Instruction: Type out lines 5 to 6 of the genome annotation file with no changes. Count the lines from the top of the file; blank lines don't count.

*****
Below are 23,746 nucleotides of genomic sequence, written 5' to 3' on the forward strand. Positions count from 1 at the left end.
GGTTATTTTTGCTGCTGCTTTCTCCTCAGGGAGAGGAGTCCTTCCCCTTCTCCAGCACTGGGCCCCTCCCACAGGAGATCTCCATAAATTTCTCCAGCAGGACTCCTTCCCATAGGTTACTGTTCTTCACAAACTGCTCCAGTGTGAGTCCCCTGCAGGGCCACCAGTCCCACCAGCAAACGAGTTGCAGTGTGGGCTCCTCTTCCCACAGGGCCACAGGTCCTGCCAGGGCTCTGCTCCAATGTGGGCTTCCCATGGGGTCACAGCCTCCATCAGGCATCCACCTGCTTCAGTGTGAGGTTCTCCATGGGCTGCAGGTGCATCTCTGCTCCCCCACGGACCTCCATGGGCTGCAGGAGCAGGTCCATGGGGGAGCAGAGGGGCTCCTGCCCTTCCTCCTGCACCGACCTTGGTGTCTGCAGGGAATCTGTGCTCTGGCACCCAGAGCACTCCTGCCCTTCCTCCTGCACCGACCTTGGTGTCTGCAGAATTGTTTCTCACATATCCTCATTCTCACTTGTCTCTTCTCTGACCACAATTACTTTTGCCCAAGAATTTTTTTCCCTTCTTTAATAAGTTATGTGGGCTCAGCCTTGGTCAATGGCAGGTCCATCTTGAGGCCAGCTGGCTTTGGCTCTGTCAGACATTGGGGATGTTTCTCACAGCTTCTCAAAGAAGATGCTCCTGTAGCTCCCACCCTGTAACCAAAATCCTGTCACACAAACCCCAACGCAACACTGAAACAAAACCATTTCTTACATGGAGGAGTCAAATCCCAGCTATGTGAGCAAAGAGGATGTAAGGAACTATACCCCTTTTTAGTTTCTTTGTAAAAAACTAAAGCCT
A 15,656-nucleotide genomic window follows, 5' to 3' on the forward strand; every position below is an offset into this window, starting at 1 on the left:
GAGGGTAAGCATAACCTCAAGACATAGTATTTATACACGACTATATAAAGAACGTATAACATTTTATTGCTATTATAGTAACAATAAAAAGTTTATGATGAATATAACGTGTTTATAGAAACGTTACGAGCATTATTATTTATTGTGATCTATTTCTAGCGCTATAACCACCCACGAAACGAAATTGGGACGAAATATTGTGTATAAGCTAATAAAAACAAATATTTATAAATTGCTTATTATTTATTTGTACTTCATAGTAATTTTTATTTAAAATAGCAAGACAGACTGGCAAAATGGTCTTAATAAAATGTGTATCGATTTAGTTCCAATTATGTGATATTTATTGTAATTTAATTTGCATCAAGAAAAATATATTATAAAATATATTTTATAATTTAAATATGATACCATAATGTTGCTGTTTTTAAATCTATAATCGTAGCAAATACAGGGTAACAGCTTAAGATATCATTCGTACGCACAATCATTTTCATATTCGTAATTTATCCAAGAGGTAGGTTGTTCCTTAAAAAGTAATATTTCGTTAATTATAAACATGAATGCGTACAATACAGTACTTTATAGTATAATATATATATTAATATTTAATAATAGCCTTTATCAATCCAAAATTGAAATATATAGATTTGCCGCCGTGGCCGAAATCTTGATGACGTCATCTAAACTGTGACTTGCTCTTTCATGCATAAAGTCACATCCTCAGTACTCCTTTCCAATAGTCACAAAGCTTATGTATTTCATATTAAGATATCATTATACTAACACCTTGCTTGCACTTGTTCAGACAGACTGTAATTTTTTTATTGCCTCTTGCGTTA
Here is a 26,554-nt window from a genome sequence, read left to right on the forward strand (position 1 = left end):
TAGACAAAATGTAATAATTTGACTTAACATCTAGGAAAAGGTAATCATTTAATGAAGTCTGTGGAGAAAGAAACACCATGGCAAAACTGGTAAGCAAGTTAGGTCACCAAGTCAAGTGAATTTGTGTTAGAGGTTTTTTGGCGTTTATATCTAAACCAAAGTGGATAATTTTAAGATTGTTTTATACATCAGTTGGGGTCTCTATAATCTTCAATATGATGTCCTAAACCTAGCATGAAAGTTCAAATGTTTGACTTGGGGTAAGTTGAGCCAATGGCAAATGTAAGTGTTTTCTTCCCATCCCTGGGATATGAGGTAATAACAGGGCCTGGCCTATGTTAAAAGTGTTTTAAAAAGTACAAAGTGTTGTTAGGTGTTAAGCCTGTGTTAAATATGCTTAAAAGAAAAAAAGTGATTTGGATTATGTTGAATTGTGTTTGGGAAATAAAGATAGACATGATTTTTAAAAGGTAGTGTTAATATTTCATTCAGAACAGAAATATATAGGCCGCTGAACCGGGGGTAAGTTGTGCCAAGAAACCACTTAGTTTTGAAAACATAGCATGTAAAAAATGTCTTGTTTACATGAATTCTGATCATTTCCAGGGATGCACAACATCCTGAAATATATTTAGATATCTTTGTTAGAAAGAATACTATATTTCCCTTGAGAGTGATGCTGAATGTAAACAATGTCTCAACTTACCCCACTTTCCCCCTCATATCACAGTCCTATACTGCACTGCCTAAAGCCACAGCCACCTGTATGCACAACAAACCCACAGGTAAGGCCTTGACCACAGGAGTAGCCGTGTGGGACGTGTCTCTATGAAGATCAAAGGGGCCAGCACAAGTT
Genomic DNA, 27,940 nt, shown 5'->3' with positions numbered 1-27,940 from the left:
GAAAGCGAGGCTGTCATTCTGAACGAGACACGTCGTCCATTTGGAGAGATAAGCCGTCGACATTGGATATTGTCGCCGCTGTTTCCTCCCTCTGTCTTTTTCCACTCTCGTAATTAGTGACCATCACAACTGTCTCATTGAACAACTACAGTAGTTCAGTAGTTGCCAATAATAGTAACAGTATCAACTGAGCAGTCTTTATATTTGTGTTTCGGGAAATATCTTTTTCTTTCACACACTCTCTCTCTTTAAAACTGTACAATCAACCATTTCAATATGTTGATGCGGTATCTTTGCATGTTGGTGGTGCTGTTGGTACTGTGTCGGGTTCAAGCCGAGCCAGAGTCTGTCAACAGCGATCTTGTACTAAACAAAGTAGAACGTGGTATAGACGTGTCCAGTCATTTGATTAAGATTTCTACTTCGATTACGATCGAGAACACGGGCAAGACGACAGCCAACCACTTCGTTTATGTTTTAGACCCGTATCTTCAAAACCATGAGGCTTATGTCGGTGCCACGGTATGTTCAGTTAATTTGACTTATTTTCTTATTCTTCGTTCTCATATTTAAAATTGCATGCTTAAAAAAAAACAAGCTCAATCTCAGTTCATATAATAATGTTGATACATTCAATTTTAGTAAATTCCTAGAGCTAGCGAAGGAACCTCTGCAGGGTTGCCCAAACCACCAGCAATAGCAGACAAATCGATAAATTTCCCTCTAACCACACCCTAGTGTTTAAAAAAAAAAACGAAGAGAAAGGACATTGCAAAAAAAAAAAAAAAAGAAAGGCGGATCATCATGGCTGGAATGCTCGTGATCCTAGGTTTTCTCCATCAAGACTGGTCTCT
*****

Here is a 26,554-nt window from a genome sequence, read left to right on the forward strand (position 1 = left end):
TAGACAAAATGTAATAATTTGACTTAACATCTAGGAAAAGGTAATCATTTAATGAAGTCTGTGGAGAAAGAAACACCATGGCAAAACTGGTAAGCAAGTTAGGTCACCAAGTCAAGTGAATTTGTGTTAGAGGTTTTTTGGCGTTTATATCTAAACCAAAGTGGATAATTTTAAGATTGTTTTATACATCAGTTGGGGTCTCTATAATCTTCAATATGATGTCCTAAACCTAGCATGAAAGTTCAAATGTTTGACTTGGGGTAAGTTGAGCCAATGGCAAATGTAAGTGTTTTCTTCCCATCCCTGGGATATGAGGTAATAACAGGGCCTGGCCTATGTTAAAAGTGTTTTAAAAAGTACAAAGTGTTGTTAGGTGTTAAGCCTGTGTTAAATATGCTTAAAAGAAAAAAAGTGATTTGGATTATGTTGAATTGTGTTTGGGAAATAAAGATAGACATGATTTTTAAAAGGTAGTGTTAATATTTCATTCAGAACAGAAATATATAGGCCGCTGAACCGGGGGTAAGTTGTGCCAAGAAACCACTTAGTTTTGAAAACATAGCATGTAAAAAATGTCTTGTTTACATGAATTCTGATCATTTCCAGGGATGCACAACATCCTGAAATATATTTAGATATCTTTGTTAGAAAGAATACTATATTTCCCTTGAGAGTGATGCTGAATGTAAACAATGTCTCAACTTACCCCACTTTCCCCCTCATATCACAGTCCTATACTGCACTGCCTAAAGCCACAGCCACCTGTATGCACAACAAACCCACAGGTAAGGCCTTGACCACAGGAGTAGCCGTGTGGGACGTGTCTCTATGAAGATCAAAGGGGCCAGCACAAGTT